It’s summer time in the fashion world, which means lots of preparing seasonal trends for all kinds of weather and occasions, and jewelry isn’t any different! Each year, we see numerous styles fly off the shelves only to disappear into hiding the following year. Whether you are regretfully thinking about the few hundred dollars you spent on last year’s ‘must haves or debating how to make-over your jewelry box, let us help you figure out how you can cash in on old purchases.
In order to project the value of your older baubles, it’s important to know your karats! The purity, also known as the amount of karats in an item, will determine the value a retailer might pay for it. Fourteen karat gold is 58% pure while eighteen karat is 75% pure. Platinum jewelry is ordinarily 90 or 95% pure and is a completely different metal than gold (with a different value). Knowing what you have before presenting it to a retailer for sale could be the difference between walking away with a few extra bucks or making a worthy exchange for your possessions. To find up to-the-minute pricing of precious metals, you can always refer to www.kitco.com.
If you have an item that no longer appeals to you, try to find a merchant who sells what you are looking to get rid of, perhaps even the same place that you purchased it from originally. Rather than selling your item as ‘cash for gold. When a merchant can offer an item for resale, they may pay higher than just the gold melt value. Another way to maximize value is to bring a number of items you want to sell at one time. Just as in negotiating a purchase when buying a large quantity of an item, you can often bargain a better deal when selling a number of pieces. A retailer might forgo the profits on one item as long as he may profit on another item. Another tip, if you frequent the retailer to which you are selling your items, negotiating store credit for your sale could increase your negotiations by fifty percent.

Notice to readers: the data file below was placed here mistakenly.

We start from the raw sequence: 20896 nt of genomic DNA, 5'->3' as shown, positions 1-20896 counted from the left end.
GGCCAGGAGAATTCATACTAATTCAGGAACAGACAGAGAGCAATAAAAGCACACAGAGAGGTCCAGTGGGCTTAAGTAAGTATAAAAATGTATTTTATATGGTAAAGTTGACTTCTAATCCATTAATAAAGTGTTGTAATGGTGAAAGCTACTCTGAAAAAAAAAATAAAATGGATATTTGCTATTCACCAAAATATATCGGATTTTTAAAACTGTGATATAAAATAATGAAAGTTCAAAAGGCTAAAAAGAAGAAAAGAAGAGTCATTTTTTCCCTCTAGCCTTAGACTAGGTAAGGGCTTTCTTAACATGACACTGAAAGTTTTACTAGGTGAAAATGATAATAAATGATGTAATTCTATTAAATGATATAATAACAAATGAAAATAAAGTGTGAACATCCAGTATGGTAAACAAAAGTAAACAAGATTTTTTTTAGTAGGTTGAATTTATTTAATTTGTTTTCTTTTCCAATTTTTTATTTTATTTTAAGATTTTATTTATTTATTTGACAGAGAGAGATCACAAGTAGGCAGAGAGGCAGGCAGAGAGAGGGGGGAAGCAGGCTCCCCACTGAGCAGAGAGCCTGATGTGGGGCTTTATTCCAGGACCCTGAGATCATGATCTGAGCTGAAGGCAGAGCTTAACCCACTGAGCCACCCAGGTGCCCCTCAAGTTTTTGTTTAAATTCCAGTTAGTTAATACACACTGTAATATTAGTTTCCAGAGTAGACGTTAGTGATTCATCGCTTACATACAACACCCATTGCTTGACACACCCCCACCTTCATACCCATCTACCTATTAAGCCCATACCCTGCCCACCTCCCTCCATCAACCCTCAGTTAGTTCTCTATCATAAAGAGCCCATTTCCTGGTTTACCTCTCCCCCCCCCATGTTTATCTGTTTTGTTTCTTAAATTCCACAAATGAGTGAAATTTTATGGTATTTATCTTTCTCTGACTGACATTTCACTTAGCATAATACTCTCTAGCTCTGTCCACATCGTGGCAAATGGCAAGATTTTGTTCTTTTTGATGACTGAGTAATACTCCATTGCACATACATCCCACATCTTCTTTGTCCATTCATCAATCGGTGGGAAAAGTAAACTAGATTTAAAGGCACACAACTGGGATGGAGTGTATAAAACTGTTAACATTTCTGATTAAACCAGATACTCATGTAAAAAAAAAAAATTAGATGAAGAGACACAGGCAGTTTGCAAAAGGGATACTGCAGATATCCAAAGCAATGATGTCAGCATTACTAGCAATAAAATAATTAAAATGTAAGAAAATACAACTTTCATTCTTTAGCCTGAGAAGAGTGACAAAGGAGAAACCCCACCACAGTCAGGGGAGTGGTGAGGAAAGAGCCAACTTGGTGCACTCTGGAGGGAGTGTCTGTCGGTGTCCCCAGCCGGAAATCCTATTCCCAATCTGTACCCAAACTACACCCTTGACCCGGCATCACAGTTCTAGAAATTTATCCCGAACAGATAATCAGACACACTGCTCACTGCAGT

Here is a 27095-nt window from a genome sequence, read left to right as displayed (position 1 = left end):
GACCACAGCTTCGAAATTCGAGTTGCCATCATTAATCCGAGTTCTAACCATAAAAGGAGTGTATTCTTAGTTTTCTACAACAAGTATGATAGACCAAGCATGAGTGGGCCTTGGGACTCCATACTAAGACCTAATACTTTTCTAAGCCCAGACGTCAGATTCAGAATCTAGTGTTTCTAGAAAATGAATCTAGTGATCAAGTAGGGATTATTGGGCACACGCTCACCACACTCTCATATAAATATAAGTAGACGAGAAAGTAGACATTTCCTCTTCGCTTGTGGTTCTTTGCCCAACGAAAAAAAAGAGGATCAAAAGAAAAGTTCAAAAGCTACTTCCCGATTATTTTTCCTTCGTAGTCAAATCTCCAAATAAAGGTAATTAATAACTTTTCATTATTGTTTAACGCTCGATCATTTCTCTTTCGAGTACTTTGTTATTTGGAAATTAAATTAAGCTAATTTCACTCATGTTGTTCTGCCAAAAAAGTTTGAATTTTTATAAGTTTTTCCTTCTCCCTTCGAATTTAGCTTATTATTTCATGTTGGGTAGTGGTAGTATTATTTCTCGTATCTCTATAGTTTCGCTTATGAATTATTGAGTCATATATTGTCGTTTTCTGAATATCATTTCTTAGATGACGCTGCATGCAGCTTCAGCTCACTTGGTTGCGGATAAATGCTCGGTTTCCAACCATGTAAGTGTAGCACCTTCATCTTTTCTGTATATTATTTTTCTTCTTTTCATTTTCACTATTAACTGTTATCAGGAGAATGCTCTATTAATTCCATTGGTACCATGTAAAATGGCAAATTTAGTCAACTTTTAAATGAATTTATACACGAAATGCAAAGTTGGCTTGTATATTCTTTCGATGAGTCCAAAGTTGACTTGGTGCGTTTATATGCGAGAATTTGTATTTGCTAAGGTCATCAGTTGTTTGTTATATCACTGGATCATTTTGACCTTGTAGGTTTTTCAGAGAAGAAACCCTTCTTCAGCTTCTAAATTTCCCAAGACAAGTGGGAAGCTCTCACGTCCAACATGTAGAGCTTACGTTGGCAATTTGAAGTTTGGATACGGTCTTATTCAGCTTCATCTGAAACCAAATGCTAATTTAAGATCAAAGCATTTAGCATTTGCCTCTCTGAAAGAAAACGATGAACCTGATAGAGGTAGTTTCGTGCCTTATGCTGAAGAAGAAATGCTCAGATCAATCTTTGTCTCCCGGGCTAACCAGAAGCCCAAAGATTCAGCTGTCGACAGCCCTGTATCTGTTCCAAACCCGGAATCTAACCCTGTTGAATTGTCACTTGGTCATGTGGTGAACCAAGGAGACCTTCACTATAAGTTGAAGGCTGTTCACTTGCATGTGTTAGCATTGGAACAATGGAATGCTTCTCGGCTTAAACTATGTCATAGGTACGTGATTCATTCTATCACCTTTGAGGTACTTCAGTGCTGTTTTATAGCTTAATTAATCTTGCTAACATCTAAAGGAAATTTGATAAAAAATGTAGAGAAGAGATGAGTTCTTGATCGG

Lastly, make sure that you seek out a reputable place to sell your treasures. Anyone licensed to buy gold will have a license both from the state and local municipality. There should be a blue sticker on their scales signifying that it has been checked and verified by the weights and measures. Daily prices for gold as well as all licenses should be displayed prominently.
When you finally make your decision to sell, we suggest that you have an idea of what you want to spend your new earnings on. Whether you were hoping to pay off bills or treat yourself to something new, stay committed to your initial idea of where the money is going so that it ends up taking the value as a meaningful purchase and not just found money only to be lost again.
“Help I am getting engaged, and I don’t know the first thing about diamonds!” Sound familiar? Then pay close attention! This article will help you outline the various beginners rules of buying an engagement ring so that you can find something your loved one can wear proudly while being a super smart consumer!